Send to

Choose Destination
Cytokine. 2012 Dec;60(3):667-73. doi: 10.1016/j.cyto.2012.08.021. Epub 2012 Sep 23.

Human skeletal muscle releases leptin in vivo.

Author information

The Centre of Inflammation and Metabolism, Department of Infectious Diseases and CMRC, Rigshospitalet, Faculty of Health Sciences, University of Copenhagen, Denmark.


Leptin is considered an adipokine, however, cultured myocytes have also been found to release leptin. Therefore, as proof-of-concept we investigated if human skeletal muscle synthesized leptin by measuring leptin in skeletal muscle biopsies. Following this, we quantified human skeletal muscle and adipose tissue leptin release in vivo. We recruited 16 healthy male human participants. Catheters were inserted into the femoral artery and vein draining skeletal muscle, as well as an epigastric vein draining the abdominal subcutaneous adipose tissue. By combining the veno-arterial differences in plasma leptin with measurements of blood flow, leptin release from both tissues was quantified. To induce changes in leptin, the participants were infused with either saline or adrenaline in normo-physiological concentrations. The presence of leptin in skeletal muscle was confirmed by western blotting. Leptin was released from leg skeletal muscle (50.6 ± 12 ng min(-1)) and the pattern of release was different from subcutaneous adipose tissue. Moreover, during adrenaline infusion the leptin release from leg skeletal muscle was strongly suppressed (20.5 ± 7.9 ng min(-1), p<0.017), whereas the release from fat was unaltered. During saline infusion the adipose tissue release averaged 0.8 ± 0.3 ng min(-1) 100g tissue(-1) whereas skeletal muscle release was 0.5 ± 0.1 ng min(-1) 100g tissue(-1). In young healthy humans, skeletal muscle contribution to whole body leptin production could be substantial given the greater mass of muscle compared to fat. An understanding of the role that leptin plays in skeletal muscle metabolism may prove important in light of several late-phase trials with recombinant leptin as an anti-obesity drug.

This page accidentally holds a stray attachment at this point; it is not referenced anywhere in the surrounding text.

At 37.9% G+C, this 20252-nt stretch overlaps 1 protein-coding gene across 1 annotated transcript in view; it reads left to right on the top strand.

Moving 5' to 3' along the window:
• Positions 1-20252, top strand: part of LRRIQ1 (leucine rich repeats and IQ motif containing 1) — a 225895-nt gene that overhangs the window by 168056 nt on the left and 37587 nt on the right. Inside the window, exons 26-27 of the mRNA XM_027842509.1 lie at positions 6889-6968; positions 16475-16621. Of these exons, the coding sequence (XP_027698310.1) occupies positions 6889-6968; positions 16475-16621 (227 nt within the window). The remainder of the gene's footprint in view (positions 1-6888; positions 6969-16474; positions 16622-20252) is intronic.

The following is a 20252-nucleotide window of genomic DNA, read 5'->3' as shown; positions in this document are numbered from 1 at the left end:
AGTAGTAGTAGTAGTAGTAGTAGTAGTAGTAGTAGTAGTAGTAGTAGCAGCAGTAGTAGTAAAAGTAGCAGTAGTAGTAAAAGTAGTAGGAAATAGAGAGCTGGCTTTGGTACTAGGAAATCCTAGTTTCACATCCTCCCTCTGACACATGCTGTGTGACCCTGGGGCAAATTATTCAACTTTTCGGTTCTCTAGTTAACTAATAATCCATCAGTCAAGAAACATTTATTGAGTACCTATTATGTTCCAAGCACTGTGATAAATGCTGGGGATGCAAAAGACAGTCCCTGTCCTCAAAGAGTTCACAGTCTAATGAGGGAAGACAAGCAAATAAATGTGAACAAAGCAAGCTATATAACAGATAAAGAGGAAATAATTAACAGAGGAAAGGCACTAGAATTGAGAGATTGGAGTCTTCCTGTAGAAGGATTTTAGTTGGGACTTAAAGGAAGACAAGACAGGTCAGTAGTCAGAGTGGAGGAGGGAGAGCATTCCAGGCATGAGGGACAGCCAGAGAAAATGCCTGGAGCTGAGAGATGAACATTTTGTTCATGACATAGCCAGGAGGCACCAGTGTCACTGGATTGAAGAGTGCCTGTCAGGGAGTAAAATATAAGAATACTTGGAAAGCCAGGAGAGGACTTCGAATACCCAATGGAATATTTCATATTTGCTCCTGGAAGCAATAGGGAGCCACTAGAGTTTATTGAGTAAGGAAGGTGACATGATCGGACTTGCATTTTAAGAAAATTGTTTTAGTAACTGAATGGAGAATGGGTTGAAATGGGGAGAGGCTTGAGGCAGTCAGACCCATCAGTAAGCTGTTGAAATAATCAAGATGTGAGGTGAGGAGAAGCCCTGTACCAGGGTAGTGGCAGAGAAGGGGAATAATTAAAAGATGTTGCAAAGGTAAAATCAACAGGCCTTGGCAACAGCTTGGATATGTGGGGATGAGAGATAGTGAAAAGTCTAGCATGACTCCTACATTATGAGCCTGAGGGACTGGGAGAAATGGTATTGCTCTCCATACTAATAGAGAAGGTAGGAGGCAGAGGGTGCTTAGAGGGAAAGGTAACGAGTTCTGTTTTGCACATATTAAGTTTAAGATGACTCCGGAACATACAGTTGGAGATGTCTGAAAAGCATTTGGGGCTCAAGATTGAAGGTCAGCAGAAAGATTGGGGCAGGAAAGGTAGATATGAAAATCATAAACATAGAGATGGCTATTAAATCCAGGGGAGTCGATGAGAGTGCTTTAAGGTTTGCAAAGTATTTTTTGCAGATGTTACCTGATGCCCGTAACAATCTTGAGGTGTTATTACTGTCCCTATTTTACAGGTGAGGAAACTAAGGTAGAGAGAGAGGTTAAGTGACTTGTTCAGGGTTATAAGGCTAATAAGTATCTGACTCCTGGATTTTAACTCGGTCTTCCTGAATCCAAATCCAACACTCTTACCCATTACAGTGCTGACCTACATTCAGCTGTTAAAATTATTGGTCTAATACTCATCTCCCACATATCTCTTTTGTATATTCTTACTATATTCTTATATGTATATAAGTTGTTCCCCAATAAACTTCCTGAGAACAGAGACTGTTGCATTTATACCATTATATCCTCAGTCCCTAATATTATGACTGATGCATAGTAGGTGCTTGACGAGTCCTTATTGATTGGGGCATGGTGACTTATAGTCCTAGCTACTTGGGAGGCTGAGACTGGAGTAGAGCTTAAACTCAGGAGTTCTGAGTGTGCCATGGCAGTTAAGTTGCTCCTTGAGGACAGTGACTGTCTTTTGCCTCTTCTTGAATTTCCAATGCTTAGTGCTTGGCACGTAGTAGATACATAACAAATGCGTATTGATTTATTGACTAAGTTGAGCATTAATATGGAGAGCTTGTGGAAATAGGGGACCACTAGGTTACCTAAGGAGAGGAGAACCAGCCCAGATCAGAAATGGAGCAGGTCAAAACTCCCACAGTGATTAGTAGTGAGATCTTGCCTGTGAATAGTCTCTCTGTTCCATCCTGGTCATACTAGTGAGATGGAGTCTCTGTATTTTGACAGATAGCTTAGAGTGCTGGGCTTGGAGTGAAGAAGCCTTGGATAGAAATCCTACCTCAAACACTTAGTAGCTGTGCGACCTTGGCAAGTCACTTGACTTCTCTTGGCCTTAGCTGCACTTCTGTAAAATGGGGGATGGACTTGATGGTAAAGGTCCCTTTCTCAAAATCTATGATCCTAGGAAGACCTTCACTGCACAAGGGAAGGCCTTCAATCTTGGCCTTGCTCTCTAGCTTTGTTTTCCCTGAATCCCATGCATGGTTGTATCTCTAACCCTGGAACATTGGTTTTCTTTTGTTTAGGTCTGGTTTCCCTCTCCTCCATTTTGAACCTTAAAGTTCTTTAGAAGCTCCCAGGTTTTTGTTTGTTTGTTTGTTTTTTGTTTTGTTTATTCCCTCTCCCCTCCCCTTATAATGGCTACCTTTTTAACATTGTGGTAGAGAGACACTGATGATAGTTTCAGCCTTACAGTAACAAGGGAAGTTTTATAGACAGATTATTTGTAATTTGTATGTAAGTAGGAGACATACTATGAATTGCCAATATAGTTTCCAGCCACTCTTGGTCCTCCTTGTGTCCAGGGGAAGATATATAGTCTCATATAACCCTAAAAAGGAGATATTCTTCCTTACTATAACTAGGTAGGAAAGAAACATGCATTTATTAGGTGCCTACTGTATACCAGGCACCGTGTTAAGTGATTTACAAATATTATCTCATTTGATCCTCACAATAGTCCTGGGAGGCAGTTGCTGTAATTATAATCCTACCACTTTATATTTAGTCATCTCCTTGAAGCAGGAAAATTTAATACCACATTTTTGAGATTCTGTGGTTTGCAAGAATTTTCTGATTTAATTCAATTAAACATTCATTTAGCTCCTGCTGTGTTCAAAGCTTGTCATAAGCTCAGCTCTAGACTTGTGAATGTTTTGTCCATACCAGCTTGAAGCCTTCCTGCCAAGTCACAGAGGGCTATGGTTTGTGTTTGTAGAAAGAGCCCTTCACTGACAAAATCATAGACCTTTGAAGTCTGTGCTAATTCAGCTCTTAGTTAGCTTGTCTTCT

[Indexed for MEDLINE]

Supplemental Content

Full text links

Icon for Elsevier Science
Loading ...
Support Center